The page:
Koren [4] states his approach "takes advantage of the fact that log(1+exp(x)) approaches x when x>>1, and 0 for x<<1." Thus, at high plate currents this model behaves very much as the 3/2 power law--with the exception that the 3/2 exponent is now treated as a variable parameter. However, at low plate currents, the log(1+exp(x)) relationship results in behavior that effectively mimics the behavior of real-world tubes at low currents. In addition, these performance improvements are achieved with relatively low computational complexity and with only three additional parameters.

Parameter identification using analytic methods
A primary concern associated with using any model is determining an appropriate set of parameters which results in the desired behavior. Since there are only two unknown parameters in the 3/2 power law, it is a relatively simple matter to solve for them using two data points. Letting ip1, vG1, and vP1 represent the first data point and ip2, vG2, and vP2 the second, we next define:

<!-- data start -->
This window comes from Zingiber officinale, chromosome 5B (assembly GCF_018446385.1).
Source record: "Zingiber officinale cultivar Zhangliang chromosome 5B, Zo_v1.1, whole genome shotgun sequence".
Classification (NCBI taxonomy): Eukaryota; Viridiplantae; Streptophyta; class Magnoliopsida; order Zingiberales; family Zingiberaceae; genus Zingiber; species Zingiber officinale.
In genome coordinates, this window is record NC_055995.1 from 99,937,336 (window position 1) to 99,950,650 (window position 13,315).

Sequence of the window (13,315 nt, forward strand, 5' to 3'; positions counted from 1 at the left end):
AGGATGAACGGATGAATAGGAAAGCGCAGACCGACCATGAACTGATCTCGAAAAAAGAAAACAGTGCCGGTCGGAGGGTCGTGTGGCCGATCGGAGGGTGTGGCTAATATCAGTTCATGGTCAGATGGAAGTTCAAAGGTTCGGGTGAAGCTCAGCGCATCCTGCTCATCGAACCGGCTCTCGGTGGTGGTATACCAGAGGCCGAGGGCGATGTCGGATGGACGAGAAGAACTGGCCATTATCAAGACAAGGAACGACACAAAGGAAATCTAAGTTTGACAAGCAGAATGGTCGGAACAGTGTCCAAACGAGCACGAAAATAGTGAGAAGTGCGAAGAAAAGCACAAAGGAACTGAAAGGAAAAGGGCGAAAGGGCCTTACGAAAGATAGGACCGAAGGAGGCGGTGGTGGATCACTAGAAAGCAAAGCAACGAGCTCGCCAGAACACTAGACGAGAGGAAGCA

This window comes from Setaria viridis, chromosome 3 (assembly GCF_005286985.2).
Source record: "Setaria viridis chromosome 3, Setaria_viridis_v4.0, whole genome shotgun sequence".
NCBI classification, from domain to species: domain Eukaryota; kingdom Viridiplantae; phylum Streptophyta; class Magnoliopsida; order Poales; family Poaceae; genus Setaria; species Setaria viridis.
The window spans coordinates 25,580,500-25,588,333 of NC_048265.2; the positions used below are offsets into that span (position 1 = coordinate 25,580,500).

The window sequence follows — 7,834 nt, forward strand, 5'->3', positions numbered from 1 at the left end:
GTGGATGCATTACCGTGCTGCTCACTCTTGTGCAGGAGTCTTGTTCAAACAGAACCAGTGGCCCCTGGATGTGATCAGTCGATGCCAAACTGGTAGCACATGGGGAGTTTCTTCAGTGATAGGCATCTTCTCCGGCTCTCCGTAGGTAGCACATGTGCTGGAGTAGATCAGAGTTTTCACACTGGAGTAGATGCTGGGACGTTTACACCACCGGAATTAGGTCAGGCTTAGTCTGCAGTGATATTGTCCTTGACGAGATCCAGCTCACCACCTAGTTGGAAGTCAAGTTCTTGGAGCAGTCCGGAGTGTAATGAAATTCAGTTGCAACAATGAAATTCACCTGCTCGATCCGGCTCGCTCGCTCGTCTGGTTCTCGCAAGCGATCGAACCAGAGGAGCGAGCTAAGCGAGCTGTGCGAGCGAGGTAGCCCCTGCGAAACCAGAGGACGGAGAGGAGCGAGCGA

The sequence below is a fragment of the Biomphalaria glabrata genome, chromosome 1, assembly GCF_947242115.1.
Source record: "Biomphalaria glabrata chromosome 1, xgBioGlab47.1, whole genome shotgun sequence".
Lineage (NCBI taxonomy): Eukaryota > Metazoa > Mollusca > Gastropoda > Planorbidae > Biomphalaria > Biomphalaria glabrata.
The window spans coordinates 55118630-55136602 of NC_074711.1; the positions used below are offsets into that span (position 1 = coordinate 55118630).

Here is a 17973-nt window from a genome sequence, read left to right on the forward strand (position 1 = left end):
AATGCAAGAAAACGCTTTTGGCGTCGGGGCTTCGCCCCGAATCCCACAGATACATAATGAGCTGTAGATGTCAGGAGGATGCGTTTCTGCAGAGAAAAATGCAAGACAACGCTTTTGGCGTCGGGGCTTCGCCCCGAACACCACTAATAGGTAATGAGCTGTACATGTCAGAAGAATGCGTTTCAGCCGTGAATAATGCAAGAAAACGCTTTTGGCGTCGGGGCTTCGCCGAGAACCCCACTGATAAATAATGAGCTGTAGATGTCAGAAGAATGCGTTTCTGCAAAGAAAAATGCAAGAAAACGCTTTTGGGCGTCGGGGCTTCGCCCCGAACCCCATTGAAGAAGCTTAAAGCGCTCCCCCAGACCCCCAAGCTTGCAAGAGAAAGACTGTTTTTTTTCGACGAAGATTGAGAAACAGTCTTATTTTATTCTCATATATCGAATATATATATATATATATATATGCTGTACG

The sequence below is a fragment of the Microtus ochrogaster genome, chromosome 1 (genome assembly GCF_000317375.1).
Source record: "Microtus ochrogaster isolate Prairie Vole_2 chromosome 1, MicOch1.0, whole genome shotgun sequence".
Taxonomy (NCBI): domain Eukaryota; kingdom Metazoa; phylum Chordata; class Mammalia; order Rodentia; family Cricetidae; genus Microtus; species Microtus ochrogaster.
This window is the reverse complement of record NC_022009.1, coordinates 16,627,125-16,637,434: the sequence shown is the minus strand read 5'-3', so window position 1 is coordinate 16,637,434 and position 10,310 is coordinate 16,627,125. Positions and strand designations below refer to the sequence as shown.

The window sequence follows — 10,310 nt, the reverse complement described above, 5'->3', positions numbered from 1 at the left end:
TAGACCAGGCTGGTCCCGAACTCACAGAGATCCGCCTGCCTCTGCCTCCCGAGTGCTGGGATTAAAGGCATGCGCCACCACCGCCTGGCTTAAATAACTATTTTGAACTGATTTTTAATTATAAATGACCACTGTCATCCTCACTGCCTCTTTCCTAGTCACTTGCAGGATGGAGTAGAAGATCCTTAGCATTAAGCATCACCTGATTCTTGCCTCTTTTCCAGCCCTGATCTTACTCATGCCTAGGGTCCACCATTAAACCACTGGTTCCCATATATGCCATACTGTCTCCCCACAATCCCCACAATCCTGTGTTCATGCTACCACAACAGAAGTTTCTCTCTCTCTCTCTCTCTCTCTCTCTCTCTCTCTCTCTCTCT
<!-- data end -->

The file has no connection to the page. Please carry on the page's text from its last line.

.(3)

Solving for µ using two data points yields:

(4)

and

.(5)

Since the 3/2 power law isn't 100% accurate, the values resulting from the computations above will depend somewhat on the selected data points. More-or-less acceptable results typically ensue if the first point is taken at zero grid bias and relatively high plate current and the second at a fairly low grid voltage and relatively low plate current--taking care to avoid the region where the tube enters cutoff.

Unfortunately, the simple parameter identification method used above becomes unmanageable in the case of Koren's (and most others') triode models because of the large number of parameters involved--and hence the large number of equations to simultaneously solve. To find parameters for Koren's model, its inventor suggests using an iterative method starting with parameters appropriate for the 3/2 power law [4]. Unfortunately, the tedium and uncertainty of open-ended iterations over five (or more in the case of other models) variables makes this a rather unappealing prospect.

Computer-based optimization applied to parameter identification
The solution explored in this paper is the use of computer-based optimization methods to identify model parameters. Such a solution was implemented using MATLAB--a multi-platform numeric computation and visualization software package [8]. The primary advantages to using MATLAB for development of the method include transportability of code and rapidity of development.